VFMs do require some upfront calibration, but they’re also a fraction of the cost of downhole sensors, and can produce data of similar accuracy. In fact, one lab test that Rockwell Automation conducted for a major oil producer found the VFMs delivered more than 90% data accuracy compared to actual well-test data.
Another attractive aspect of VFMs is scalability. This means that the flowmeters can be deployed across multiple lift methods—from highly-productive multi-well pads, to low-producing wells.
For all of the value that VFMs offer, in truth, they are only valuable if an operator can put the data that is produced to good use. Once an oil and gas producer collects VFM data, they must be able to analyze it, and act on it, to improve operations.
Some oil and gas producers choose to hire contractors or outside service providers for data collection and data analysis activities. However, many producers prefer to manage data in-house, using business intelligence and analytics software, Fig. 1.
Business intelligence software integrates data not only from VFMs, but also from all other inputs across an oil field. This creates a single information management and decision support system that can aid all aspects of production. Analytics software provides the means to turn raw data that has been collected into production intelligence.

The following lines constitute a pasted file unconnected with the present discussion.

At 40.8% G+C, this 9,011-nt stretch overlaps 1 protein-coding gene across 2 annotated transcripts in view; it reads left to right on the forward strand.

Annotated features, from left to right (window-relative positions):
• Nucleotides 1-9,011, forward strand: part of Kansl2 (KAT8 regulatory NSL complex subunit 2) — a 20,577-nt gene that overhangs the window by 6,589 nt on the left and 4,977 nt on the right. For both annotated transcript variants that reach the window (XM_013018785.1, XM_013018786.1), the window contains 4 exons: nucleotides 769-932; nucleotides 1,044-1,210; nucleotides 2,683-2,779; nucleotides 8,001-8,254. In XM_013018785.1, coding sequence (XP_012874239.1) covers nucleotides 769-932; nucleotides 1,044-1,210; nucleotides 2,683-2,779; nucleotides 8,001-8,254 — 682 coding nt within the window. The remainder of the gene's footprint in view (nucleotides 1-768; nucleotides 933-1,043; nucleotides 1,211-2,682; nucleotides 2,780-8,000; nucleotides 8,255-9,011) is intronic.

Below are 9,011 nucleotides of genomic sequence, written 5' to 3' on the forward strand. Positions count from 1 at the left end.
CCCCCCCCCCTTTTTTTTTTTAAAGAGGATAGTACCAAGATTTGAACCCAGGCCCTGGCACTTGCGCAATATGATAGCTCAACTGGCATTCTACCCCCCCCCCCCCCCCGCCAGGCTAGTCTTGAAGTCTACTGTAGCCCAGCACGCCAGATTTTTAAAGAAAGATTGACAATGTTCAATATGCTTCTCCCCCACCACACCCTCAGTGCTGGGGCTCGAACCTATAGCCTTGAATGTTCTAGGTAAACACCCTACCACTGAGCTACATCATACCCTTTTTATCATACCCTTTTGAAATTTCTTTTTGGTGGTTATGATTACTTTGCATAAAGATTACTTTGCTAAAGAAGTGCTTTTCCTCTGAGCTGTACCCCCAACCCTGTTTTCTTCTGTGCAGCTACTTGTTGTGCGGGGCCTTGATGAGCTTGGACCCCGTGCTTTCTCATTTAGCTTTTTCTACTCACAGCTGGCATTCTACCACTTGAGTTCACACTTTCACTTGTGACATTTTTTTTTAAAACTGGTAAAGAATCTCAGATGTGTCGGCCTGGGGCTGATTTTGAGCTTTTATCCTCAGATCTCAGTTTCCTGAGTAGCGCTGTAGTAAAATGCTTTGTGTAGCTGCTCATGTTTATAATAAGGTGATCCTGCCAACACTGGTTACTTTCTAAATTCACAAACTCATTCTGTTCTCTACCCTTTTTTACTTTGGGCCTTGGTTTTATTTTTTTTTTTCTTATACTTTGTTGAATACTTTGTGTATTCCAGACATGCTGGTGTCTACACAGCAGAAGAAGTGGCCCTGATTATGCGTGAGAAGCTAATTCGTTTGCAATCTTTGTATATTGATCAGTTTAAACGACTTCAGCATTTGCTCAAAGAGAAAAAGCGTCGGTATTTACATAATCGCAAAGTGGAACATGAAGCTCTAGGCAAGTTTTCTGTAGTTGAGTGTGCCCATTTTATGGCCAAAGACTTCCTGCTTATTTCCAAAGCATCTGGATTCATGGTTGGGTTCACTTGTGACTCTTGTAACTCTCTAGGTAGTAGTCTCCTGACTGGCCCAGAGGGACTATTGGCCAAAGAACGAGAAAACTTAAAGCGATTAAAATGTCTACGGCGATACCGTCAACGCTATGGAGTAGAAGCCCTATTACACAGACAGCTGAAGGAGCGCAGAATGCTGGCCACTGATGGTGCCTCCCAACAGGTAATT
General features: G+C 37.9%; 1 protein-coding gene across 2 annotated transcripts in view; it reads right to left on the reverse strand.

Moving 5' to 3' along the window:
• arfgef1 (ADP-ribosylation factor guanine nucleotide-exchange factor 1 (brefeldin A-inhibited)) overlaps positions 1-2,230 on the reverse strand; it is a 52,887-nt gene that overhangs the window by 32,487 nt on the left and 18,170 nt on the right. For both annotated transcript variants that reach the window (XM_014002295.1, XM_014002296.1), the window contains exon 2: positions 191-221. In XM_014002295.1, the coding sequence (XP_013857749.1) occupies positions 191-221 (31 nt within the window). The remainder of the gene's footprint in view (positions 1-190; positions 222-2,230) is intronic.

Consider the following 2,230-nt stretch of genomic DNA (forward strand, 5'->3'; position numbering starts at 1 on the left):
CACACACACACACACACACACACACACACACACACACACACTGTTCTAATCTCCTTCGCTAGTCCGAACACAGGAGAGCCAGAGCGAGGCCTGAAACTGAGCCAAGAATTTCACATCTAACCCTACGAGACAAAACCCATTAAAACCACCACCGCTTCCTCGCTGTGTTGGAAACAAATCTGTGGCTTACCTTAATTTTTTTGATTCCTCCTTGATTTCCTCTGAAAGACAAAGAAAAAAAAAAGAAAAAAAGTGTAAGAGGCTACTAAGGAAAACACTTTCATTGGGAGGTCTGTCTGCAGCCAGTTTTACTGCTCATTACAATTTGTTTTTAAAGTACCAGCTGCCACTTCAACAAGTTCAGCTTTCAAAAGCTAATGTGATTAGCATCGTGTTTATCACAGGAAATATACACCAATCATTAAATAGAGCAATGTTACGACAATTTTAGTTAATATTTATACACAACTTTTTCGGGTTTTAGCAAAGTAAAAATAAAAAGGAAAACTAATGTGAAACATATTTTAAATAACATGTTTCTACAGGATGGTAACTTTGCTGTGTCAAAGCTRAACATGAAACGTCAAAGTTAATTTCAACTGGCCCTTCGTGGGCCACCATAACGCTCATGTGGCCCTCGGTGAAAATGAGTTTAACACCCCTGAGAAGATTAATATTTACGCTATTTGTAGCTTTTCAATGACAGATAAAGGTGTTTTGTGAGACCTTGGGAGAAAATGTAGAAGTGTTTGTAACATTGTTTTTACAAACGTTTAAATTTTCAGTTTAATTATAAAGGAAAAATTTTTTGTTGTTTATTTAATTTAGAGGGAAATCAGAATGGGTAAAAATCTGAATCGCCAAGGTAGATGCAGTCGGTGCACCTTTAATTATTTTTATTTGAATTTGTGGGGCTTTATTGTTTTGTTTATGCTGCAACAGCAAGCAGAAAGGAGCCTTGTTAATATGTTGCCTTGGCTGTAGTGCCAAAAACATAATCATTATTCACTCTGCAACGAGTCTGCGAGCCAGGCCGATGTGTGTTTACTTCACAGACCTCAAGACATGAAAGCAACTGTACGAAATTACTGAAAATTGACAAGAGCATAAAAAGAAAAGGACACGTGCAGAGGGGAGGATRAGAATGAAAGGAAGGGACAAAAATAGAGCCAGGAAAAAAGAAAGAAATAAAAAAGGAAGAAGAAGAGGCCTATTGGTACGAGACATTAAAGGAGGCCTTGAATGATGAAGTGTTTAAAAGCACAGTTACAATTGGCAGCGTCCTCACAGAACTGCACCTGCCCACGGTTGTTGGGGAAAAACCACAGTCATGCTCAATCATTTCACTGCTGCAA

With these software tools in place, oil and gas producers can tap into the power of their data to optimize their operations. For example VFM data can:
Provide insights into underground conditions, which can be used to drive decisions about reducing bottom-hole pressure or keeping it constant.
Be compared against well-test data. This can help verify well-test data, as well as validate planning and production allocation. What’s more, users can improve utilization of test separators by refining and prioritizing test schedules for each well.
Identify underperforming wells. Once such wells are identified, operators can then quickly take any necessary corrective actions to limit production interruptions and deferments, and ultimately stay on track with their production targets.